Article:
Peoples and Nations

Christopher Wren - Historical People

Christopher Wren - Historical People

Famous for being a great architect
Born - 20th October 1632, Wiltshire UK
Parents - rector of East Knoyle
Siblings - None
Married - 1. Faith Coghill
2. Jane Fitzwilliam
Children - Marriage 1 - Gilbert, Christopher
Marriage 2 - Jane, William
Died - 25th February 1723 London, UK aged 90 years

Christopher Wren was born in 1632 the son of the rector of East Knoyle. He attended Westminster School and Oxford University. He had always been interested in mathematics and science and and after graduating from university in 1651 became professor of astronomy at Gresham College, London. In 1655 he held the same position at Oxford.

In 1662 Wren was one of the founders of the Royal Society, set up to be a place for research and discussion of all things scientific.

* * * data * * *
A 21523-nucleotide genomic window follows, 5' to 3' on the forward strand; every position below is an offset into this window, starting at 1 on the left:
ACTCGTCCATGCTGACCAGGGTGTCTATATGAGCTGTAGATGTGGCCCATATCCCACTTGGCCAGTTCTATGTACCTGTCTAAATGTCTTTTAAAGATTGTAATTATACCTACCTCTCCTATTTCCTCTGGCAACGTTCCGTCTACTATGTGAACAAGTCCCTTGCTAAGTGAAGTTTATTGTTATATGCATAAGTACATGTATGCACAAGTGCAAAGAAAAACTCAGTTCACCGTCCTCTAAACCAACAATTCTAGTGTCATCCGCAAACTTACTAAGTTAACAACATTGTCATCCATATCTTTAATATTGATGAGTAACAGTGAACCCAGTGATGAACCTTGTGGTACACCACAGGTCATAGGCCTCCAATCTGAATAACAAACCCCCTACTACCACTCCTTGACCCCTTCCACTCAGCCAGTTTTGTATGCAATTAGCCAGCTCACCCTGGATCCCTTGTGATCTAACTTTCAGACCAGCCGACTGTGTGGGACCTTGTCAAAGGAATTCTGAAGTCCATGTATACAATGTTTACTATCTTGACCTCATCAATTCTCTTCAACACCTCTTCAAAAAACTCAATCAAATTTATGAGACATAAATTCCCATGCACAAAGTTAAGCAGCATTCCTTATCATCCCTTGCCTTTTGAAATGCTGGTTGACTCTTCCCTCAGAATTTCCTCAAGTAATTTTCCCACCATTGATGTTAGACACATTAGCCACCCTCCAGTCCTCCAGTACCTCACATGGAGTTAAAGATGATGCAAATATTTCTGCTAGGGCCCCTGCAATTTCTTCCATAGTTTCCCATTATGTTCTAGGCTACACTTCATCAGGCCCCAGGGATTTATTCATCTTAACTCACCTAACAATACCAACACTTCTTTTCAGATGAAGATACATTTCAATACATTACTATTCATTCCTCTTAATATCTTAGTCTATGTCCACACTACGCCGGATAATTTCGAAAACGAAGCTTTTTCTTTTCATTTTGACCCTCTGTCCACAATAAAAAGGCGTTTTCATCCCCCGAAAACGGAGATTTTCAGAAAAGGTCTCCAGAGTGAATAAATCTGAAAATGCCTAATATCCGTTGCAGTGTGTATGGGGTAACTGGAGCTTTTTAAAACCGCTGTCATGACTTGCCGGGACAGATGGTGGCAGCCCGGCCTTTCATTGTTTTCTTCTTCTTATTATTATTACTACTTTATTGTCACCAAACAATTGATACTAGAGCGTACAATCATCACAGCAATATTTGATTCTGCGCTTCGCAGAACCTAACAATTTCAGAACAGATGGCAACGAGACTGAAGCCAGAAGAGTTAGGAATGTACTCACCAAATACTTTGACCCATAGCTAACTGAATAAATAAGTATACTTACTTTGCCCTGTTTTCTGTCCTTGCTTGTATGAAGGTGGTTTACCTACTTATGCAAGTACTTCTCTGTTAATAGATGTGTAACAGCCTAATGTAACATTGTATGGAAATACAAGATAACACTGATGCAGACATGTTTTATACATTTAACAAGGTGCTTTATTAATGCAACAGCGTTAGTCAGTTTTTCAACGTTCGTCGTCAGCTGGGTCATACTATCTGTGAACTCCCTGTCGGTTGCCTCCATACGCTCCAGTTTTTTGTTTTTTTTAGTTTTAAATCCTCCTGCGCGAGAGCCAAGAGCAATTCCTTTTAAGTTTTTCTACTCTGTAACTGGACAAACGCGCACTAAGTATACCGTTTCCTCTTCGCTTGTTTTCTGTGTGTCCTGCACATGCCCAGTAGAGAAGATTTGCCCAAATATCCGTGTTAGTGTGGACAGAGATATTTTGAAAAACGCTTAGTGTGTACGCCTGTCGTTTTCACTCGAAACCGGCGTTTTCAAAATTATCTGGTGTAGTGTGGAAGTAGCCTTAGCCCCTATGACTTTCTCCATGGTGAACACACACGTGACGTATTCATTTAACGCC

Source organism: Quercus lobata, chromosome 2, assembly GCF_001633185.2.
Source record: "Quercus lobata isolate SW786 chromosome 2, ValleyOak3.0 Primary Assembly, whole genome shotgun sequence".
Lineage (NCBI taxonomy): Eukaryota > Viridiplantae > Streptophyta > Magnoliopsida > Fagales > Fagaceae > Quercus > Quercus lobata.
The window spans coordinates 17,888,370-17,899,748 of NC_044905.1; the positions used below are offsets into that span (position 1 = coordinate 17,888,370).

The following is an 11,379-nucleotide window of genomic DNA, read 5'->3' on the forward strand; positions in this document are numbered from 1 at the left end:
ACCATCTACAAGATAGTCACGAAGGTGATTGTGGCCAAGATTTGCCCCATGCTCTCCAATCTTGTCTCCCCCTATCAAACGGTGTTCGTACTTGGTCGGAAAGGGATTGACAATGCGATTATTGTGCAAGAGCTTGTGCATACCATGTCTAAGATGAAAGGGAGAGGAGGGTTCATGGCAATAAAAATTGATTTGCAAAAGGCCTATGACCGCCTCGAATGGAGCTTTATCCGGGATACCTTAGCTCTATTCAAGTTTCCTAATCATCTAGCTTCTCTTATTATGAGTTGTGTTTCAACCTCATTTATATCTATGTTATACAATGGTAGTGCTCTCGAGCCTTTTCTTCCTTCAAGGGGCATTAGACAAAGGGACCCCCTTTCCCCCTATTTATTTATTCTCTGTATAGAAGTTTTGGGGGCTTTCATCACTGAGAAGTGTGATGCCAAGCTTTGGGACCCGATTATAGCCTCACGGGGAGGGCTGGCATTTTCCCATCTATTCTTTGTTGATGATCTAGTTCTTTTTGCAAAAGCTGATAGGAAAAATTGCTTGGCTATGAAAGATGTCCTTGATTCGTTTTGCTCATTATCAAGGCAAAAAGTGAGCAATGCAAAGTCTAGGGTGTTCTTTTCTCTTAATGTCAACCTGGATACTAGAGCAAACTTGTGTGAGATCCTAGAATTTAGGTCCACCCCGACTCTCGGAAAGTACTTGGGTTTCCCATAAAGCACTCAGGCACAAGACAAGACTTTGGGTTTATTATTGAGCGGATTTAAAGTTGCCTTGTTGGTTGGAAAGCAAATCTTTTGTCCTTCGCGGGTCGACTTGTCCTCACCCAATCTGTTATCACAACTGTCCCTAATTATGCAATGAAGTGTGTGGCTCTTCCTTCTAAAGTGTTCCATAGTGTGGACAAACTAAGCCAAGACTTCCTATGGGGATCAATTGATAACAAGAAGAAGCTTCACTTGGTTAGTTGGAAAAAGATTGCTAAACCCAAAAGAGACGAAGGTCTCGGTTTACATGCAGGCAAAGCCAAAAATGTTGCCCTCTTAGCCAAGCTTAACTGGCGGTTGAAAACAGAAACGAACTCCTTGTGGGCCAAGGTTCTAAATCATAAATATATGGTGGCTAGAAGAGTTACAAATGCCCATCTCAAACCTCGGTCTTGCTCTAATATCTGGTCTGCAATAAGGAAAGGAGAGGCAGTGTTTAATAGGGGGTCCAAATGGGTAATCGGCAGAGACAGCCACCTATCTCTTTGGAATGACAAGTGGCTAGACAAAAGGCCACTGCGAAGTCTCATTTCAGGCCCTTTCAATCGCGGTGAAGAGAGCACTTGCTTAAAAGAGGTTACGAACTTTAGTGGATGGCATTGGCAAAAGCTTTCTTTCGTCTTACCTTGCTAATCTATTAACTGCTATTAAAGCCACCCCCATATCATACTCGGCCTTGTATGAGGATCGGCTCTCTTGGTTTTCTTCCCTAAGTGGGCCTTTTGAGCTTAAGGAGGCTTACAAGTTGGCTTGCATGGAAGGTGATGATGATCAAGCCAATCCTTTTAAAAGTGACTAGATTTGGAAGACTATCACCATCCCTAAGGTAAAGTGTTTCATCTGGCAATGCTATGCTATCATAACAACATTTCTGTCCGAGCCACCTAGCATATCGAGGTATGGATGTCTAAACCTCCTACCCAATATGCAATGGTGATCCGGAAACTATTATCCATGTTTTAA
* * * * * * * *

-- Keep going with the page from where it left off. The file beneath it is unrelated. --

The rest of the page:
In 1663 Wren was asked to design Pembroke College Chapel at Cambridge University, this was followed by a commission to design the Sheldonian Theatre in Oxford. Wren chose to base the theatre design on classical Roman styles and the resultant building sealed his reputation as an architect.

After the Great Fire of London destroyed much of the city in 1666, Wren produced designs for rebuilding the entire city. Although Wren's plans for the city were rejected he was appointed one of the architectural commissioners. He also drew up designs for the rebuilding of 51 of the city's churches, work which took 46 years to complete.

Wren's design and building of St Paul's Cathedral was his greatest project and one for which he has become famous. The great dome of the cathedral was based on St Peter's Basilica in Rome and the second largest dome ever built. The cathedral took 35 years to rebuild and was completed in 1708.

Other notable buildings designed by Wren include Drury Lane Theatre, Chelsea Hospital, The Royal Exchange, The College of Physicians, Trinity College library and Tom Tower at Christ's Church, Oxford.

In 1673 Christopher Wren was knighted by King Charles II and after his death on 25th February 1723 he was the first person to be buried in the new St Paul's Cathedral.